The expectation effect of these occurrences may result to the expectance of more Nash equilibriums, where everyone would be on a stable state. The Nash equilibrium employed in this part deals with the output and expenditure ratio. The more that a government puts input should generate a proportional output; in this case, income. As the reliance of the people on the currency grows and their reliance towards the stability of the currency, they would come to terms that they have indeed been placed in good fortunes.

This would lead to the stability of the minds of employees, and in turn to the investor that made the investment or business.  The stability of minds would be the likelihood that an employee would remain in the job rather than find their jobs elsewhere. This occurs when the currency of a country remains weak despite the efforts of the workforce to bring it on a development. With these effects in hand, it became evident that the emergence of the Euro has been a good sign for the economy and even looked better in the eyes of the common people as they have been provided work and salary, and even the pride of having their currency among the top as one of the most stable.

      13.          The Marshall-Lerner Condition further enforced that the decrease in the value of the Euro at first improved the real income of each member. The effect of the devaluation increased their exports, raking in income more then before. As a currency gets weak, demands of good from the country with the weak currency increases. The goods react spontaneously, or elasticly. The rise in demand raises the price of its goods and with this; the rise in income is justified.

The chain effect would be the strengthening of a nation’s economy, ending up with currency stability. After which, as the currency begins to regain the strength, the exports would decrease as importers from other countries realize that the price of goods increased, decreasing their profits. However, the export industry of the host country is unharmed as other European member nations see this as an opportunity to increase their imports from the country with the same currency as them, increasing demands for export from the country in question. With this, the export and import market stabilized.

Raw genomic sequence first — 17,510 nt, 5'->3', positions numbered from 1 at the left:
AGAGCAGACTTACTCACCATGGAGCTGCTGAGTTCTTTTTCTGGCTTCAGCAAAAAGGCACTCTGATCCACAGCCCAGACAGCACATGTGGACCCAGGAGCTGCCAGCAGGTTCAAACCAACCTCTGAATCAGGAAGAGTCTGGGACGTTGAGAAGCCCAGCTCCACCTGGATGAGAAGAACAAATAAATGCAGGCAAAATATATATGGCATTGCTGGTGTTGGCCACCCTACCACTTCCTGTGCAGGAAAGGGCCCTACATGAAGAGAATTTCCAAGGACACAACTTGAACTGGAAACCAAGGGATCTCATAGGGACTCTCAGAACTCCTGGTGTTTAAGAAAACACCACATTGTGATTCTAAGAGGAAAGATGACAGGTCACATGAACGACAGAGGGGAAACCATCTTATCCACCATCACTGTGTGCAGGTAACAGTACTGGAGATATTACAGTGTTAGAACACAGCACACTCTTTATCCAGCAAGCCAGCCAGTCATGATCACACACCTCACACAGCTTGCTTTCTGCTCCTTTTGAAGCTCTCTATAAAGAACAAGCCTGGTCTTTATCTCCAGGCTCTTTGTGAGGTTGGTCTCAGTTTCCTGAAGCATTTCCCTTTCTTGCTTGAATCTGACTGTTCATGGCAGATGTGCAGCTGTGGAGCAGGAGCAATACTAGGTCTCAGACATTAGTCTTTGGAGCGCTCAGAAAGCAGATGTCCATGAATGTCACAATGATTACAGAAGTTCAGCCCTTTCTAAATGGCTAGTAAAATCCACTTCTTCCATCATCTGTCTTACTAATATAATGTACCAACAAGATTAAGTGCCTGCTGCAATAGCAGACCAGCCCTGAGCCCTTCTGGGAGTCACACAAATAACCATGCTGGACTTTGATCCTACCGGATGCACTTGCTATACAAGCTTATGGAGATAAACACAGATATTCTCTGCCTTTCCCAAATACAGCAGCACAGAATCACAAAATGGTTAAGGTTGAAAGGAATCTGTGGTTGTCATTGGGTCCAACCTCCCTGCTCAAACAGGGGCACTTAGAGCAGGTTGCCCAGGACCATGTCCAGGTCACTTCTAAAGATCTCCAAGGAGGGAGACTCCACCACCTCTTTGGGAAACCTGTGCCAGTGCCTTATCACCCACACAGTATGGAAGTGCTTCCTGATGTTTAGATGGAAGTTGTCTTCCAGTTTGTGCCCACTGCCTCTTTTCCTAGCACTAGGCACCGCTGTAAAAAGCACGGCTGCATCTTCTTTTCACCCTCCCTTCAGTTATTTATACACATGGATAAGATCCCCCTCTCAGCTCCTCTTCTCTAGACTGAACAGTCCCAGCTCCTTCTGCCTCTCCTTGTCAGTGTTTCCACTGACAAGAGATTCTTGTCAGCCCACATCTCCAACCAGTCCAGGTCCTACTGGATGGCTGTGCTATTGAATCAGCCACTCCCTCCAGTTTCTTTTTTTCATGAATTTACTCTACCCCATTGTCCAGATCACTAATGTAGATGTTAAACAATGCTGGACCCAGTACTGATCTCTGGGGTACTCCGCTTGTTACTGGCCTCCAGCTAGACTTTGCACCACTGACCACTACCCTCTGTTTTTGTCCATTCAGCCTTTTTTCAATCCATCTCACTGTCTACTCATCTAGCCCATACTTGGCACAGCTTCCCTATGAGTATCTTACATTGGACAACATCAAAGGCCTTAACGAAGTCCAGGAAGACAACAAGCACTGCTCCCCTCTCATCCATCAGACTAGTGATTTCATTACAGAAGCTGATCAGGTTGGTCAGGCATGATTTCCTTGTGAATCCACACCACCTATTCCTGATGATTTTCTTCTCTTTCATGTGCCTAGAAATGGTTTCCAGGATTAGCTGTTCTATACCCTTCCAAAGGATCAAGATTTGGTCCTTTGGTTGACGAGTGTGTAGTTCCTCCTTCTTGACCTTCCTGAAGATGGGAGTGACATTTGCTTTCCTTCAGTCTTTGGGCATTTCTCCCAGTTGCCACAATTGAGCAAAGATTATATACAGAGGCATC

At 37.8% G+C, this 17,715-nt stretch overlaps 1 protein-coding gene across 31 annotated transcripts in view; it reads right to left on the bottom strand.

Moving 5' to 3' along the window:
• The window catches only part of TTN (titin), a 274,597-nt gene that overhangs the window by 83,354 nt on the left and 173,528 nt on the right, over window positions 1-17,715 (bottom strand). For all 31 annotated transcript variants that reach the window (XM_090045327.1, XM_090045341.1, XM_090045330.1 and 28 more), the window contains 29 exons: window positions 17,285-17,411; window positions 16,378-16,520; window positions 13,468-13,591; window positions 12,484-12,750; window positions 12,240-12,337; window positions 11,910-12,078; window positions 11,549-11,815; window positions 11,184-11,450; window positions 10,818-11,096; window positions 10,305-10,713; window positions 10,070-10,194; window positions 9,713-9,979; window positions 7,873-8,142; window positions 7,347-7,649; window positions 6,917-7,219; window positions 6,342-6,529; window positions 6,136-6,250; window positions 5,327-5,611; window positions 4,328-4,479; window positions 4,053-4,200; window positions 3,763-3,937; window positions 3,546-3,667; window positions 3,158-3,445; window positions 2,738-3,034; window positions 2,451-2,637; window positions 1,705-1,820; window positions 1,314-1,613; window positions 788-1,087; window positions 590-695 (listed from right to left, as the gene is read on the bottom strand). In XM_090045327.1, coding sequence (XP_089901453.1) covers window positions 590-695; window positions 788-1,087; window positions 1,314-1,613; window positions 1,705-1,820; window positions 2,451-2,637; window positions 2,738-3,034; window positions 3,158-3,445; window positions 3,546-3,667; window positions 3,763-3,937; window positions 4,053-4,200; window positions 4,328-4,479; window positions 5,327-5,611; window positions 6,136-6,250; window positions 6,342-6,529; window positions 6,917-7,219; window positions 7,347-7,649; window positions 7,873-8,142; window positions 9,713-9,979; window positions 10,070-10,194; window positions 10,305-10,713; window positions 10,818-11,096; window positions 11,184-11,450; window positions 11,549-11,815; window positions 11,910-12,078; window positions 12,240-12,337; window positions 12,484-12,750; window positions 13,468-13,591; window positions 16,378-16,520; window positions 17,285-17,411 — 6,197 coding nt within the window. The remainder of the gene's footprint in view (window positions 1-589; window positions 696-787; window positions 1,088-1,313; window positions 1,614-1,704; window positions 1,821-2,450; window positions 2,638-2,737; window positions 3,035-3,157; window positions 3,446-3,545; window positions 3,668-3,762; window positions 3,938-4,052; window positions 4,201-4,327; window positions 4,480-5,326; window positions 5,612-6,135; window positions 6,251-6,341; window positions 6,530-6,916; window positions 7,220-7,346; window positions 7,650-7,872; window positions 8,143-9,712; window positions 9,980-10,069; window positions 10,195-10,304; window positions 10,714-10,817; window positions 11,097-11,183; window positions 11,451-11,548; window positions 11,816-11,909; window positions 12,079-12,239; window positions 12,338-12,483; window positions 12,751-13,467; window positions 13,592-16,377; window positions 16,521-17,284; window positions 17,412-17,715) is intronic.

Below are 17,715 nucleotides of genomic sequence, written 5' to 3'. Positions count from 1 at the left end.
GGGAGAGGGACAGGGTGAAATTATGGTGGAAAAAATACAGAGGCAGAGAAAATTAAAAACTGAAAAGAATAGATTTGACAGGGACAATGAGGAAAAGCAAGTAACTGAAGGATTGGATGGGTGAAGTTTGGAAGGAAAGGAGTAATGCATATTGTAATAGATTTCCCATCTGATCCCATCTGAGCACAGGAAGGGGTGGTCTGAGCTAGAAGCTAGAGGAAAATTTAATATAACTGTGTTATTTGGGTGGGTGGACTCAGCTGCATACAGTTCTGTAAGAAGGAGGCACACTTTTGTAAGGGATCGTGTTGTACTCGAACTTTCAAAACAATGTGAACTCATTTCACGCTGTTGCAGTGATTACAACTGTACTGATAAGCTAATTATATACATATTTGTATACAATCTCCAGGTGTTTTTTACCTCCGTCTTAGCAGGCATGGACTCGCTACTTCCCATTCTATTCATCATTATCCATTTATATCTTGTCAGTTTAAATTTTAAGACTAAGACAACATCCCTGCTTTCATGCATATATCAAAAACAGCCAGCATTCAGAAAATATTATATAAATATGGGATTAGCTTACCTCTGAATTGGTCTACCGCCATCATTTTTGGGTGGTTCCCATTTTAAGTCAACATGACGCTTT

This effect not only increased the income of the exporters, but the economy as well. The short-run effect of the condition is further shown as the currency approached its strengthening thru the increase of real income, the export then decreased. Furthermore, the law of demand states that, a decrease in the price of a commodity, then an increase in demand would be evident; an increase in price however would put the demand down until equilibrium happens. In this case, the price of exports decreases, paving way for the increase in the exports and consequent rise in the country’s income. This would also be affected by the consequent taking place of the equilibrium that would happen as the supply would be able to meet the demand, giving the market an equilibrium quantity.

 As there were shifts in the part of the supply (black) and demand (red) curves, the equilibrium price of commodities would also make a change. The price line is the broken lines with the color blue. Taking in mind that the y-axis would be the price and the x-axis is the quantity, the decrease in demand, coupled with the increase in supply, not only decreased price but also made the equilibrium quantity lower than before.                One of the places that the change showed great effects would be that of the financial markets, the bonds/stock market being the main targets. Main issues have risen that the European stock and bonds are very much volatile.